Can “The Office” survive without Steve Carell? That’s been the question on everyone’s mind, from fans of the show to the execs who have a vested economic interest in its success. Well, while we can’t pretend that last night’s episode was extraordinary, we can say that from what we’ve seen, there might just be some life left in this series. Take a glance at our review to see how we felt…

The Players:

Episode Title: “The Inner Circle”

With Michael out of the picture, Deangelo takes control of the office. At first, he appears to be an ideal boss, treating his employees to perks that were unheard of in the days of Michael Scott. However, it quickly becomes clear that not only is Denagelo dangerously incompetent, he is also something of a sexist. Torn between loyalty to his principles and the desire to remain employed, Jim finds himself in a difficult situation.

The Good:

  • Will Ferrell: When does Will Ferrell not deliver the comedy goods? While his style is anything but subtle, he’s always willing to make a fool out of himself for the laughs, and it is hard not to respect a performer who won’t let ego get in the way of entertainment. Sure, this week’s episode of “The Office” wasn’t his grand opus, but whether he’s juggling with invisible equipment or simply scaring Jim out of his office with little more than a disapproving glare, he’s bringing the funny. He’s not Steve Carell, but the creative team behind this series knows–for now, at least–that to try to find someone to play that same role would be futile.
  • Mindy Kaling: Speaking of performers who are willing to go all out for the sake of the comedy, well, Mindy Kaling has been a consistent force of nature on this show. In front of the camera, she is willing to portray a character who is about as likeable as the girls on “My Super Sweet 16.” Behind it, she is a fantastic writer who has played a major role in some of the show’s best episodes. She isn’t given too much to do this episode, but when she responds to Ryan’s assertion that he would die for her with a heartfelt “Really?”, it’s difficult to not give her credit.

The So-So:

  • Ending: Upon injuring himself while attempting a less-than-impressive basketball stunt, Deangelo returns to the office a little worse for wear. This may be the one moment in the episode when Will Ferrell strays a little too far into the absurd realm he’s often most comfortable in, taking the performance in an over-the-top direction that isn’t in keeping with the overall tone of the show. It’s kind of funny, but hard to find believable.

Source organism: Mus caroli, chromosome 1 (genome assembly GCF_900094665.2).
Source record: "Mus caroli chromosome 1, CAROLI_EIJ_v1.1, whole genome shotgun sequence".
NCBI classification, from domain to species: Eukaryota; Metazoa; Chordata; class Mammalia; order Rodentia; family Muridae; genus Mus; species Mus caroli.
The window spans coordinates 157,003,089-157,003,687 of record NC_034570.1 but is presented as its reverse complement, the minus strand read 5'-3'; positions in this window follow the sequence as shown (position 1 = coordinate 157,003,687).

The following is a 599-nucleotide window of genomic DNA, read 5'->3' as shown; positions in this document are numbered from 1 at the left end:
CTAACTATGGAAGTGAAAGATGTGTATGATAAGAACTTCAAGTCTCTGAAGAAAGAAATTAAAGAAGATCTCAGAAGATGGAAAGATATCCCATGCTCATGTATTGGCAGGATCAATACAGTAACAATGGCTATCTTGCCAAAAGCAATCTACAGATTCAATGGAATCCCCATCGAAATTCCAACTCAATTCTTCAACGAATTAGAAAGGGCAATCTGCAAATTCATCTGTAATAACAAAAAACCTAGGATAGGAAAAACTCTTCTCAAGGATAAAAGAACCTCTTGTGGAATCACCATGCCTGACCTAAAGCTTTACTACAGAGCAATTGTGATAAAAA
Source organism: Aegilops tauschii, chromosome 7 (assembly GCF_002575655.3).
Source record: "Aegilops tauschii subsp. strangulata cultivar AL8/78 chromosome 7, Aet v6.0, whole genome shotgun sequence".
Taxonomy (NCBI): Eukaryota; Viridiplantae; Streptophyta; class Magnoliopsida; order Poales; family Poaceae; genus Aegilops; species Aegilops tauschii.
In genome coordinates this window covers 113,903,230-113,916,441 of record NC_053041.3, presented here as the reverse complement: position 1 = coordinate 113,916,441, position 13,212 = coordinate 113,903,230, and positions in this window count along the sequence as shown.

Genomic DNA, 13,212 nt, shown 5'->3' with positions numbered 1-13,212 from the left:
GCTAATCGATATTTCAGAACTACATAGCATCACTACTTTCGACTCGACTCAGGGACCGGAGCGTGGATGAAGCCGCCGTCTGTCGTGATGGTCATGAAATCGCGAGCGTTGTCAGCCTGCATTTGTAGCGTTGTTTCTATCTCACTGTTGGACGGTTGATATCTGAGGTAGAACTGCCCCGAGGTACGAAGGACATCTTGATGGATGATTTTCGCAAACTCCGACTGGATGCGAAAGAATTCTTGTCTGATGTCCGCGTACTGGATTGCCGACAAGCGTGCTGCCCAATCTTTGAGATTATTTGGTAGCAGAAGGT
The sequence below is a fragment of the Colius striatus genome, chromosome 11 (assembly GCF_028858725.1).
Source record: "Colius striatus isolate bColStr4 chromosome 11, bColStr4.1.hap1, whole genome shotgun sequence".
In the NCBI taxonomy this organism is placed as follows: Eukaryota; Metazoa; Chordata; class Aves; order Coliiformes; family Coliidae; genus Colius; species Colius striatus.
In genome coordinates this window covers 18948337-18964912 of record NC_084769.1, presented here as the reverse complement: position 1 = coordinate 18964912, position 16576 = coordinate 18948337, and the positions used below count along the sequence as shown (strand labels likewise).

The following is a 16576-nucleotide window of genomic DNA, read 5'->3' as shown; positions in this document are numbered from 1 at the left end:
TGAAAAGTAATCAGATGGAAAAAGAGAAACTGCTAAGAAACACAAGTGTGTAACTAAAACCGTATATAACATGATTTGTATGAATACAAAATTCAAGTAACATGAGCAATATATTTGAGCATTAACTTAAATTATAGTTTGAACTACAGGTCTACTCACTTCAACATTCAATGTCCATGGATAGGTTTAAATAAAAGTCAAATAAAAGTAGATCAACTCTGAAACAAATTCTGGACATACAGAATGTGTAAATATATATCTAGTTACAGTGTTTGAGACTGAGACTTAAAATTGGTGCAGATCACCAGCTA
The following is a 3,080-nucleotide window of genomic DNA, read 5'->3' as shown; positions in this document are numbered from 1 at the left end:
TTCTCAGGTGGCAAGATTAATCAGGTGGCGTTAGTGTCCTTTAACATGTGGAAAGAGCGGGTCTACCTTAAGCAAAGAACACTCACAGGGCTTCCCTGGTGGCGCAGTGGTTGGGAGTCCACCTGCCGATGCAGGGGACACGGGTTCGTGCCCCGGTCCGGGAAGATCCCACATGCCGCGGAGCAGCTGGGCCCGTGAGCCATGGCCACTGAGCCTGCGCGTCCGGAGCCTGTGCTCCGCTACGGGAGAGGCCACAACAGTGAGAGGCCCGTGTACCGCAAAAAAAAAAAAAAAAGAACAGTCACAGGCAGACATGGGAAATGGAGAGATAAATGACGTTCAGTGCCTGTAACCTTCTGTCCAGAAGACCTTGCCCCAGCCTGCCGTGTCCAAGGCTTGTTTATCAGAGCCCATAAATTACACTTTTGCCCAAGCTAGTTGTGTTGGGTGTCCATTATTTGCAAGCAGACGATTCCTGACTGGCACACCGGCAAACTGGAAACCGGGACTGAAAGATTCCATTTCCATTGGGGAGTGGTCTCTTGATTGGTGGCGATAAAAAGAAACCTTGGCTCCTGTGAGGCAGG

• Jim: Jim, as we know, always has his heart in the right place, but c’mon, let’s be real here: having your heart in the right place often makes you boring. He’s rarely been the comedic powerhouse of the show, but that is especially evident in this episode, when he’s put in a tough spot and doesn’t do too much to keep us entertained. With a limited amount of time to make an audience laugh, the writers should avoid wasting moments on subplots that don’t add much in the way of humor.
  • New girl in town: In an effort to prove that he is no sexist, Deangelo hires a pretty young woman to take on a major role in the office. Now, we understand that the point of her character is to be boring and useless, but that doesn’t make up for the fact that it is rarely engaging to watch someone who is boring and useless. Seems like there was a missed opportunity for some comedy here.


Did it blow our mind and makes us want to rush to sleep so we could fast forward to the time tomorrow when we can discuss the episode at the water cooler? Nah, not quite. But for a half hour’s worth of entertainment, it was still decent fun, and given that this is the first episode with Steve Carell nowhere in sight, we’re relieved to say that the show can still deliver the goods without him. There’s a lot of talent in this cast and crew, and everyone deserves a chance to shine.

Rating: 6.5/10

“The Office” airs every Thursday night on NBC!

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What did you think of last night’s episode?